The pressure differential between the two components 210 and 220 acts upon the cleaning solution component 220 and causes a cleaning solution to be forced out of the cleaning pad 222, through the stain 240 in the fabric 230, and into the receiving component 210. As the cleaning solution passes through the stained fabric 230, it acts upon the stain 240, breaking it down or otherwise effectively removing the stain 240. The used cleaning solution is then contained within the receiving component 210 for later disposal.

The system 200 can be configured so that a user can activate the means of producing a pressure differential multiple times without modifying the cleaning solution component 220. In an alternate embodiment, a user can add or change the cleaning solution used in the cleaning solution component 220 between activations of the means of producing a pressure differential. Similarly, in one embodiment, the system 200 can require that the used cleaning solution be removed from the receiving component 210 between uses. Alternatively, in another embodiment, the system 200 can be used multiple times before removal of the used cleaning solutions is necessary.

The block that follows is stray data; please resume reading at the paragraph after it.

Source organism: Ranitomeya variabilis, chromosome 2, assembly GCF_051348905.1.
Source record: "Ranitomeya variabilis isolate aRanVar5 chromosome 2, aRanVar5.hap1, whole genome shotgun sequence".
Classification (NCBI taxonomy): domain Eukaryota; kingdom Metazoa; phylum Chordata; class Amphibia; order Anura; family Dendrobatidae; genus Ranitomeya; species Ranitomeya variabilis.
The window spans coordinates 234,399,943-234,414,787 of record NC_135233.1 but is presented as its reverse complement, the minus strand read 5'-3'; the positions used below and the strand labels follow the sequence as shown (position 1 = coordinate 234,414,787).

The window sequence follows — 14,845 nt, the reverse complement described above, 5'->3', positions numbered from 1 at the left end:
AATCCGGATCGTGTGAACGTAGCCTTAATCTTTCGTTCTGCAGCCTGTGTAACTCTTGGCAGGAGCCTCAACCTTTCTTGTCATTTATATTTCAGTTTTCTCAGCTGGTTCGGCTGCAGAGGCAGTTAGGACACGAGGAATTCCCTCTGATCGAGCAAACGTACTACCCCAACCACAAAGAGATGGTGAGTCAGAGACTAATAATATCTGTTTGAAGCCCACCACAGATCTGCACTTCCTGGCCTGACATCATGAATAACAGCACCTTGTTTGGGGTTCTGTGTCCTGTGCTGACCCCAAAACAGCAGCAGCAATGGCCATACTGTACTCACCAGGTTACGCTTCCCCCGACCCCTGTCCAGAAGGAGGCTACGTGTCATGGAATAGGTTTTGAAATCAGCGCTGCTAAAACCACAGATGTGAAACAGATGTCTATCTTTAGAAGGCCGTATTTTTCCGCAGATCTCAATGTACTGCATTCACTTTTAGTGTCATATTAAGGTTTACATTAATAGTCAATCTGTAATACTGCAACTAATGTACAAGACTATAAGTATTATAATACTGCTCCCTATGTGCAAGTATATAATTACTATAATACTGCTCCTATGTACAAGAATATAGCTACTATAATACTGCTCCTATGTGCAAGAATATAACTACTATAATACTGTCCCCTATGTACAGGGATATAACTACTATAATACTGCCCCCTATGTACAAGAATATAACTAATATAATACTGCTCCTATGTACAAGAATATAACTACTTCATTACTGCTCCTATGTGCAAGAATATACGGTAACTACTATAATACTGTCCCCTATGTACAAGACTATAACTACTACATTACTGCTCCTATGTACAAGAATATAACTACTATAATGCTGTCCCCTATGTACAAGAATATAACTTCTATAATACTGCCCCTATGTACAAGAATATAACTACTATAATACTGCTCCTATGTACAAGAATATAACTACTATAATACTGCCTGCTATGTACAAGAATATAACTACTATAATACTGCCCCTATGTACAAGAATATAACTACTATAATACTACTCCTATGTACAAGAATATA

FIG. 3 illustrates a close up view of an exemplary embodiment of a cleaning solution component 320 of a stain removal system 300. As shown in FIG. 3, both the cleaning solution component 320 and the receiving component 310 are round in shape. However, in alternate embodiments, the shape, size, and appearance of the components 310 and 320 can differ greatly from that shown in FIG. 3.

A cleaning pad 322 can be seen in FIG. 3. The pad 322 is infused with one or more cleaning solutions and serves as a means of holding the cleaning fluid until the system 300 is activated. As mentioned above, alternate cleaning solution holding means are contemplated. Also shown in FIG. 3 is a selection of cleaning pads 324. The user of the system can choose the appropriate cleaning pad based upon the nature of the stain that is to be removed.